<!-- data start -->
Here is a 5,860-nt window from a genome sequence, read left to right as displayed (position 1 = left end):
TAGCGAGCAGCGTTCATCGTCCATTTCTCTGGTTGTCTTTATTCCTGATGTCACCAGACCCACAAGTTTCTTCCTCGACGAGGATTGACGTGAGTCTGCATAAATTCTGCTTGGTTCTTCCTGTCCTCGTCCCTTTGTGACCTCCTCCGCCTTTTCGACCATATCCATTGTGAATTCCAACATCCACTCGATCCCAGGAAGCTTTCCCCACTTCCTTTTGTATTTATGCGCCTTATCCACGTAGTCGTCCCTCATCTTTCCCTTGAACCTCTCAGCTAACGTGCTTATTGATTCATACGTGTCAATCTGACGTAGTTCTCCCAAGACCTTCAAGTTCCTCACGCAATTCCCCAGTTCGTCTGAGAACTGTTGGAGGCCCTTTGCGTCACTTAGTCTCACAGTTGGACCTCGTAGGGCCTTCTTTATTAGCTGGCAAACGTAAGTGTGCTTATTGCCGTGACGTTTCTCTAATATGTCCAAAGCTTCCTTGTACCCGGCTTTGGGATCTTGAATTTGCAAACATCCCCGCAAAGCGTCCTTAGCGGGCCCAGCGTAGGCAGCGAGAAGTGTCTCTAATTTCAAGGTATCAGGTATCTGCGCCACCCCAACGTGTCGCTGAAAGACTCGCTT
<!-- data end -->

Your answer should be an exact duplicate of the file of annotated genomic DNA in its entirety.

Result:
Here is a 5,860-nt window from a genome sequence, read left to right as displayed (position 1 = left end):
TAGCGAGCAGCGTTCATCGTCCATTTCTCTGGTTGTCTTTATTCCTGATGTCACCAGACCCACAAGTTTCTTCCTCGACGAGGATTGACGTGAGTCTGCATAAATTCTGCTTGGTTCTTCCTGTCCTCGTCCCTTTGTGACCTCCTCCGCCTTTTCGACCATATCCATTGTGAATTCCAACATCCACTCGATCCCAGGAAGCTTTCCCCACTTCCTTTTGTATTTATGCGCCTTATCCACGTAGTCGTCCCTCATCTTTCCCTTGAACCTCTCAGCTAACGTGCTTATTGATTCATACGTGTCAATCTGACGTAGTTCTCCCAAGACCTTCAAGTTCCTCACGCAATTCCCCAGTTCGTCTGAGAACTGTTGGAGGCCCTTTGCGTCACTTAGTCTCACAGTTGGACCTCGTAGGGCCTTCTTTATTAGCTGGCAAACGTAAGTGTGCTTATTGCCGTGACGTTTCTCTAATATGTCCAAAGCTTCCTTGTACCCGGCTTTGGGATCTTGAATTTGCAAACATCCCCGCAAAGCGTCCTTAGCGGGCCCAGCGTAGGCAGCGAGAAGTGTCTCTAATTTCAAGGTATCAGGTATCTGCGCCACCCCAACGTGTCGCTGAAAGACTCGCTT